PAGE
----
The concept ‘Snagging six figures’ was created after we had readers writing in asking for advice about how to use their degree and current job skills to launch into a different industry or career. We know that no one career story is the same, but telling the stories of others can challenge, inspire and shape your own. We are asking every interview the same five questions:
- Why they picked their course
- Their course experience
- Their first job
- What they learnt
- Their next step
- And their advice
Why I picked my course
I had an interest in health, women’s rights and international development so I initially thought about doing an arts degree that focused on International Public Health. My parents had different ideas, they thought that a law degree would be better… Coincidentally, once I started looking into it all I kind of figured that my skills would be better suited to helping women through the legal and policy sphere rather than in health programs, and so I started a law degree.
Course experience: Bachelor of Laws, University of Sydney
The culture: Law is just so, so competitive. Law cohorts are filled with overachievers. I went to the University of Sydney and I found the culture really intimidating at the beginning. In my opinion, there were only two ways to make friends; you went to college or you joined the law society. I wasn’t in either of those groups… I really just tried to stay in my own lane and not let the ‘law lifestyle’ impact me.
The course: The course content itself is so great. I was really, really challenged in every subject and the lecturers are genuinely so passionate and engaged in your learning. I did my clerkship in a private practice that focused on criminal defence and family court work. I really loved this too.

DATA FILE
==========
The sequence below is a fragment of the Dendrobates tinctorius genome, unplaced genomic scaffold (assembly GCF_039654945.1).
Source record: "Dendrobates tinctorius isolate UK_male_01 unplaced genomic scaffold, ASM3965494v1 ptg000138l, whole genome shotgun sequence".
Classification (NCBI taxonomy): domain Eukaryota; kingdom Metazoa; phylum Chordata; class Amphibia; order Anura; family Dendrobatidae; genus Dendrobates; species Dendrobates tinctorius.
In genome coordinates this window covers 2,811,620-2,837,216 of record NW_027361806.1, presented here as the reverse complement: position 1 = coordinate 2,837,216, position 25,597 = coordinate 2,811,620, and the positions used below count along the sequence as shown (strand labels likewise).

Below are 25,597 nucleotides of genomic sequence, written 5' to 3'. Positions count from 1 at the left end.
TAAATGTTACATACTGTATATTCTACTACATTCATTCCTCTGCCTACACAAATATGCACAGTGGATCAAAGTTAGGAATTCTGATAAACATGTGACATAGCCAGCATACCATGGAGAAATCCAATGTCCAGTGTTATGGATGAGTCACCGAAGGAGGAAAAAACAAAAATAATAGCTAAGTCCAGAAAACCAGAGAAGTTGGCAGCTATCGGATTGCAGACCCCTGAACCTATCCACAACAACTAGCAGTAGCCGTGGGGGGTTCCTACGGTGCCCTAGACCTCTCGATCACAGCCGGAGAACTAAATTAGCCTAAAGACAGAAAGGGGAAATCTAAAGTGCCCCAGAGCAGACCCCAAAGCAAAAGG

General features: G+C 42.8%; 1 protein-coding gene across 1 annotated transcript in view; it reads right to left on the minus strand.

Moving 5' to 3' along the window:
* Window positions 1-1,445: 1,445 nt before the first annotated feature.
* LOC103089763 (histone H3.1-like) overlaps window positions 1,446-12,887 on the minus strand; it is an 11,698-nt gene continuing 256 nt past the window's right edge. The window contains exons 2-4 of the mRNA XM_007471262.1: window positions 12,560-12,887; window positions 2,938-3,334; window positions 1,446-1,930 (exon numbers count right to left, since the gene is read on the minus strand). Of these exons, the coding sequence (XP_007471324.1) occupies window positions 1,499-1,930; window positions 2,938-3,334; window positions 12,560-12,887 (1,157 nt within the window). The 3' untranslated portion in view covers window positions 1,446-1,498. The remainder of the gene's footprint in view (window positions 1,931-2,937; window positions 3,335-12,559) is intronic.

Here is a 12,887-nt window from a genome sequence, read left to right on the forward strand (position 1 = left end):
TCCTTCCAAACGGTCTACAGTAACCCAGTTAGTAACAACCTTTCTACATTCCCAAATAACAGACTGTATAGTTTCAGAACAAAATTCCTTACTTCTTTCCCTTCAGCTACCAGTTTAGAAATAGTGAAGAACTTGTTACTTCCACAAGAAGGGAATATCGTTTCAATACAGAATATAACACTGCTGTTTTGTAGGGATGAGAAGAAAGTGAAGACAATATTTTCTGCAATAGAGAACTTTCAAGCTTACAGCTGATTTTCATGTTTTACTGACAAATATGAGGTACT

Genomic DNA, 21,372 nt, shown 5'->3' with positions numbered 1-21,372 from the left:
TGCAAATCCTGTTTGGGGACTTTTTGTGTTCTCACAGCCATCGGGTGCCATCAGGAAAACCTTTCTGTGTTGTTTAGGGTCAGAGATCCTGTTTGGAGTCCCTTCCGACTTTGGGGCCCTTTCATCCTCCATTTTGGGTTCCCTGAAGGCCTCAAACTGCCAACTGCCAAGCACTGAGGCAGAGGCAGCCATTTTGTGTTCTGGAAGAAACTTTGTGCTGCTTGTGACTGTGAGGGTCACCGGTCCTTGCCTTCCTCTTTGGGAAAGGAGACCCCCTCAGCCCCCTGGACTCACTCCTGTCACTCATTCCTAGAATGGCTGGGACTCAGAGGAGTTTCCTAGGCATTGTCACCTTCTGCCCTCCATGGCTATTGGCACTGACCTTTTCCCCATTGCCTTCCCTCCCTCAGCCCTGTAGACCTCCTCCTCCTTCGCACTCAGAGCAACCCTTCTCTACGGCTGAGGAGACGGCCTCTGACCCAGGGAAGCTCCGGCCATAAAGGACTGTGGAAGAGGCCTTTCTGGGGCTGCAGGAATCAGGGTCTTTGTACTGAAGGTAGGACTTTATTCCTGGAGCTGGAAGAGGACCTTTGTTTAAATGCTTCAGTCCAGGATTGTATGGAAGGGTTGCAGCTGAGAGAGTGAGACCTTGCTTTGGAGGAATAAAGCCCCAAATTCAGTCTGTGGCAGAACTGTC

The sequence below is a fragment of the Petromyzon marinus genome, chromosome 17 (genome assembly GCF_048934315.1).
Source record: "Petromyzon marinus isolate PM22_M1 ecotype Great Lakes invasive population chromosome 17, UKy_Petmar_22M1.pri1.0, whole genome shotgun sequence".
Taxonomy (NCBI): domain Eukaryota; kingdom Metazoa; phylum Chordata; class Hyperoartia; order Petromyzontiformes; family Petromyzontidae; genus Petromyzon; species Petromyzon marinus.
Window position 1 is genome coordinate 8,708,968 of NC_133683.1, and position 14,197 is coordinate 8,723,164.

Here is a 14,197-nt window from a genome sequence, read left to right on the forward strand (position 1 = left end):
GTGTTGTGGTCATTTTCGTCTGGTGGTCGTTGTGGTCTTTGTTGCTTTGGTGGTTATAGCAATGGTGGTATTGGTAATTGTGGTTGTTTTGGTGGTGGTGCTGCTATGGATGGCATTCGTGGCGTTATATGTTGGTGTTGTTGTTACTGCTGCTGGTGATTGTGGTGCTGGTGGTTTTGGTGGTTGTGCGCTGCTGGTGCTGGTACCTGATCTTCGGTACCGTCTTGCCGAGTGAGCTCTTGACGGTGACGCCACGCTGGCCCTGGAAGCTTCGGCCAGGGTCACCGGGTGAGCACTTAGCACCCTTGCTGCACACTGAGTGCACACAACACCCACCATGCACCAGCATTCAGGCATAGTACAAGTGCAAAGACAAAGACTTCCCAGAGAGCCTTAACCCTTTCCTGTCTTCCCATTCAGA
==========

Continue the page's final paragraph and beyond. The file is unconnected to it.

My work experience: I wanted to do some volunteer work overseas that would utilise my legal skills, so in my final year of university I went to Tanzania for a month (in the break) and was part of a small team (between 2 and 5 people while I was there) providing legal and human rights advice to women’s groups and to boys held in a retention centre. We worked under the supervision, of a local legally trained Tanzanian woman. Basically, we met with the women’s groups in churches, homes – sometimes even under a tree in a field; and we’d take turns providing presentations on an issue like inheritance law or the rights of children born out of wedlock and discussing the law and answering questions. We would often also meet with individual women seeking advice on their personal situation. All statutes are in English but everyone spoke Swahili, so the woman who ran the programme translated for us.
I could not recommend this experience more. I learnt so much in the month. For example, you can have the best laws in the world but without equality of access to them that’s meaningless. I mean, Tanzania is a member of the Commonwealth and has a common law legal system, right? So the rights of children in the criminal system is similar to what we have in Australia; but it seems to be routinely ignored by the local police.
For most of the questions we’d get there would be a customary, Islamic and statutory law answer – and which law applied depended on the religion of the person we were talking to. Again, really interesting… Some of the laws are very archaic. For example, children born out of wedlock generally have the same rights as other children, but that didn’t seem to be widely known.
My first job
After my experience in Africa I was set on working in human rights – I remember downloading the 65 page UN Careers guide to read on the plane coming home. But I knew it was a competitive ‘pipe dream’. I started at a practice (which I won’t name in this) that was known to have excellent pro bono practice and a health law practice. I loved the pro bono stuff and worked on a variety of matters from human rights, to discrimination law, stolen generations cases and general pro bono management.